Crossing the Rio Grande has long been one of the many deadly hurdles migrants face as they try to enter the United States.
But a photograph published online Monday by a Mexican newspaper served as a jarring reminder of the journey’s perils: the bodies of a man and his 23-month-old daughter floating face down on the banks near Brownsville, Texas. The girl is tucked under his shirt, her arm wrapped around his neck.
The photograph, captured by reporter Julia Le Duc and published on La Jornada’s front page Tuesday, drew widespread attention as an image of yet another death along the border at a time when migrants, particularly families from Central America, have arrived in increasing numbers.
“I know our hearts can’t take more,” Rep. Veronica Escobar, D-Texas, said on Twitter. “We must keep fighting for the dignity & humanity of these vulnerable souls.”
She added, “Maintain your humanity in the face of horror.”
When asked about the photograph, President Andrés Manuel López Obrador of Mexico said it was “very regrettable that this would happen,” according to The Associated Press.
“We have always denounced that as there is more rejection in the United States, there are people who lose their lives in the desert or crossing” the river, he said Tuesday.
Some used the image as a rallying cry for immigration reform. Sen. Cory Booker of New Jersey, who is seeking the Democratic presidential nomination, said people should not look away from the photograph.
“These are the consequences of Donald Trump’s inhumane and immoral immigration policy,” he said on Twitter. “This is being done in our name.”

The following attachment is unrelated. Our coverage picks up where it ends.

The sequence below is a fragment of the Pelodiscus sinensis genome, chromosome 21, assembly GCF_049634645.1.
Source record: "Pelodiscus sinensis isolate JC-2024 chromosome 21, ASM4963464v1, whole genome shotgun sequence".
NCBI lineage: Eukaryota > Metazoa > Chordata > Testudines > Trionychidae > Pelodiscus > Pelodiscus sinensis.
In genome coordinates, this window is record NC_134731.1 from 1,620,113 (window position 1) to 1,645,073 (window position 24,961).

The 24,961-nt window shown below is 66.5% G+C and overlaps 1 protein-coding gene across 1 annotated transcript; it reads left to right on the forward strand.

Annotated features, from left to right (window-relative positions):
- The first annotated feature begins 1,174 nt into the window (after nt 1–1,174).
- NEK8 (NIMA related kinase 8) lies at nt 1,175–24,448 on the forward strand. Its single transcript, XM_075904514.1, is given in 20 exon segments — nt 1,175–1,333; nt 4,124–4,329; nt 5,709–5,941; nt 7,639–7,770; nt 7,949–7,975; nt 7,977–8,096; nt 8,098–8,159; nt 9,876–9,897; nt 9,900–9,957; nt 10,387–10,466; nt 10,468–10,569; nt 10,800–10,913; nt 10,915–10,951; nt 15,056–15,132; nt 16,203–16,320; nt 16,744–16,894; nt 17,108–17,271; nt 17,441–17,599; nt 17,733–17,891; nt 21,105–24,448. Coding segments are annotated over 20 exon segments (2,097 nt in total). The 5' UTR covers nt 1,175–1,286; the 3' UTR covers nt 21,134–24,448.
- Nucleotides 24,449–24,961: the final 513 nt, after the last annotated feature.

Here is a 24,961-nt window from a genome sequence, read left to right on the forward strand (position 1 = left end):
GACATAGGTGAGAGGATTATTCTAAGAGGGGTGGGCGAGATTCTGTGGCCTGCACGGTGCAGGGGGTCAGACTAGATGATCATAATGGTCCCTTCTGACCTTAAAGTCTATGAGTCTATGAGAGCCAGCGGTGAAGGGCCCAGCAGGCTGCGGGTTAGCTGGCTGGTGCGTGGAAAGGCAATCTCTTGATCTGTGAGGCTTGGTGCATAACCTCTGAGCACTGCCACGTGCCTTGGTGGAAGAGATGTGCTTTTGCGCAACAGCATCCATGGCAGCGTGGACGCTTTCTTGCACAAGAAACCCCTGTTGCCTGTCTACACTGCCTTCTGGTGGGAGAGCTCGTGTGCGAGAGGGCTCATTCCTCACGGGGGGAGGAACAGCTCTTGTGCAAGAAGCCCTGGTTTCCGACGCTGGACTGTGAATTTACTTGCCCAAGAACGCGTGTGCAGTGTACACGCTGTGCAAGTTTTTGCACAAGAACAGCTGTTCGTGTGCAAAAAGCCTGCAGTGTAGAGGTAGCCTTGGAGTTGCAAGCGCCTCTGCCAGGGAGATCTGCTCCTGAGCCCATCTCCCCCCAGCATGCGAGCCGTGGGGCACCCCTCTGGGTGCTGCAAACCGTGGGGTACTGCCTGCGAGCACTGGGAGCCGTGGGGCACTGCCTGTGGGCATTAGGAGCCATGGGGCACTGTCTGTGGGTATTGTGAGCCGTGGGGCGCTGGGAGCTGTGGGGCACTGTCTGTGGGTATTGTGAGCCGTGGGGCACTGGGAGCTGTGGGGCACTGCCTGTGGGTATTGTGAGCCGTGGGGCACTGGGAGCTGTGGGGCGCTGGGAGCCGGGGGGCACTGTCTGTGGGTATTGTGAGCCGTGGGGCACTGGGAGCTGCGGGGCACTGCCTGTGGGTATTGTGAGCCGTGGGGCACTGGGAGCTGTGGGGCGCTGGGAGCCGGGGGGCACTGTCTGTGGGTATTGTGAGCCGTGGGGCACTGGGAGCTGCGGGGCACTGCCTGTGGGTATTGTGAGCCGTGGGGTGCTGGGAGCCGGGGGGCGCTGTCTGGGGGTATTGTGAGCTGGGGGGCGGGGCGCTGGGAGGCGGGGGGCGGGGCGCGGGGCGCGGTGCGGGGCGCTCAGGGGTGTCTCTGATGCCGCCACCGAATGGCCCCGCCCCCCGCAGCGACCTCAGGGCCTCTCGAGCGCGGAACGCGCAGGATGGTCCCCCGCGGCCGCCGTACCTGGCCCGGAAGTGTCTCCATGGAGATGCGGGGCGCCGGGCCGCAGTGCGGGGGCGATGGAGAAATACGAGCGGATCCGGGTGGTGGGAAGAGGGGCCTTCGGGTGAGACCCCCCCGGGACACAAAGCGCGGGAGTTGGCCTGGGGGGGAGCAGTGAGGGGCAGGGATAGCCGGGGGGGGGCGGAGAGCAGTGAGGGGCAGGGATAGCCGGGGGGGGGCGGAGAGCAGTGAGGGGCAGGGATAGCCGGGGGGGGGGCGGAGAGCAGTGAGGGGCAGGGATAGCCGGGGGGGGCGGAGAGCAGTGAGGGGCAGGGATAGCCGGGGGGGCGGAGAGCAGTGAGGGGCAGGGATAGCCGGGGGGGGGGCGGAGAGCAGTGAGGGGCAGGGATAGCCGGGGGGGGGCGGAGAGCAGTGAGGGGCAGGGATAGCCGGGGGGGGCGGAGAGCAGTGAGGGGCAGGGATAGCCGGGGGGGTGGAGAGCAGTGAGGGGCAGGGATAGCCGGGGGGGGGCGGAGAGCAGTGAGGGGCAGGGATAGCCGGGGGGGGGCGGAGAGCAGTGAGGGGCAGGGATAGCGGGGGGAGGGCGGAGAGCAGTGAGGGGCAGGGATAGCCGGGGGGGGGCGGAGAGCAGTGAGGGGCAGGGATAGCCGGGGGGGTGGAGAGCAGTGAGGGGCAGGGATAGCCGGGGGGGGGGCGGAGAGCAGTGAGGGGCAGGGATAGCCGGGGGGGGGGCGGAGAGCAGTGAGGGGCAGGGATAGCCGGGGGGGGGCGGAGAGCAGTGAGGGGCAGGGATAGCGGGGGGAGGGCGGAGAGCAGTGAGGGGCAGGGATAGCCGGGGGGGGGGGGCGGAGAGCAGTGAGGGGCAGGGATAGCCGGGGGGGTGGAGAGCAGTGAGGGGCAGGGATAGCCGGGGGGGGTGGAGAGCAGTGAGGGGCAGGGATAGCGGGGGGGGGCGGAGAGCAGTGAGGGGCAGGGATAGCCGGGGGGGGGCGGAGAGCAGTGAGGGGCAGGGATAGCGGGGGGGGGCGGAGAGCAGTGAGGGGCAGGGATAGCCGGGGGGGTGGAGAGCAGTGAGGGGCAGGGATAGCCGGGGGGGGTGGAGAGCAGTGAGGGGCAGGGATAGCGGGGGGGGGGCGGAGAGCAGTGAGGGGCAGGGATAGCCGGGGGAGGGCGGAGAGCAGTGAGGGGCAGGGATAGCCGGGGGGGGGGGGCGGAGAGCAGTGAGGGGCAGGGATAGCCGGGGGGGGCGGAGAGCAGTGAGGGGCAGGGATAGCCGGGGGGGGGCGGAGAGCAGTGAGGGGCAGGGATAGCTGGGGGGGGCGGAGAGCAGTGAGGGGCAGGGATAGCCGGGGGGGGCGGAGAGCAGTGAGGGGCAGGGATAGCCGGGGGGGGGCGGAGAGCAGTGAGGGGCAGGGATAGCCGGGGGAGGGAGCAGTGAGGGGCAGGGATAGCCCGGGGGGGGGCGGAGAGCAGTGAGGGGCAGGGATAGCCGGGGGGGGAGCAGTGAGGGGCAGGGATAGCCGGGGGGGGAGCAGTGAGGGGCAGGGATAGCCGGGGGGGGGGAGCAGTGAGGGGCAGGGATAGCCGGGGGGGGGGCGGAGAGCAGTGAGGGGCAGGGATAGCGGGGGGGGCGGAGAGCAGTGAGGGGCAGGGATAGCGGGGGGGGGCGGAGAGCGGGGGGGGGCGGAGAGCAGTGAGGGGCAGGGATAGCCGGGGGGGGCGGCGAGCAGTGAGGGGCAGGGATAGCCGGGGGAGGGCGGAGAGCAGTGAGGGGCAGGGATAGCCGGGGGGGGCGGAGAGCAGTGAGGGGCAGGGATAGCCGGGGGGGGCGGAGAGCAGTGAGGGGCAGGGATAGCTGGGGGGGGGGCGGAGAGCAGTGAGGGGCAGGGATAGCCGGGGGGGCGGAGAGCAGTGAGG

La Jornada, a newspaper based in Mexico City, identified the migrants in the photograph as Óscar Alberto Martínez Ramírez and his daughter Valeria, from El Salvador.
Martínez’s wife, Tania Vanessa Ávalos, told La Jornada that they had been waiting at a camp in Matamoros, on the Mexican side of a bridge that connects the city to Brownsville, for two months to present their asylum claims to United States officials. On Sunday, they decided to cross the river on their own.
Martínez had taken his daughter in his arms, crossed the river and put her on dry land, Ávalos said. When Martínez went back for his wife, she said, Valeria jumped into the water. When he tried to rescue her, both were pulled under.
Ávalos said that she alerted the authorities, and that a search began. The authorities found the bodies about 12 hours later, about 550 yards away from where they sank.
Migrants from Central America have crossed the border by the thousands in recent months, overwhelming Border Patrol agents, nonprofit groups and local officials.
The surge has shown how deadly the journey can be, both in the Rio Grande and beyond. Harsh desert conditions and a lack of water spur dehydration or heat stroke.
Many migrants cannot swim, and Border Patrol agents said this month that they were pulling dozens of migrants, including children, from the river almost every day.
From Oct. 1 to early June, Border Patrol agents rescued at least 315 migrants from a 209-mile stretch of the Rio Grande — up from 12 migrants the year before.
But there have also been tragedies.
In May, a 10-month-old boy died after a raft carrying migrants overturned on the Rio Grande.
In Hidalgo County, on the border, sheriff’s officials reported 27 migrant waterway deaths last year, an increase from 13 in 2017.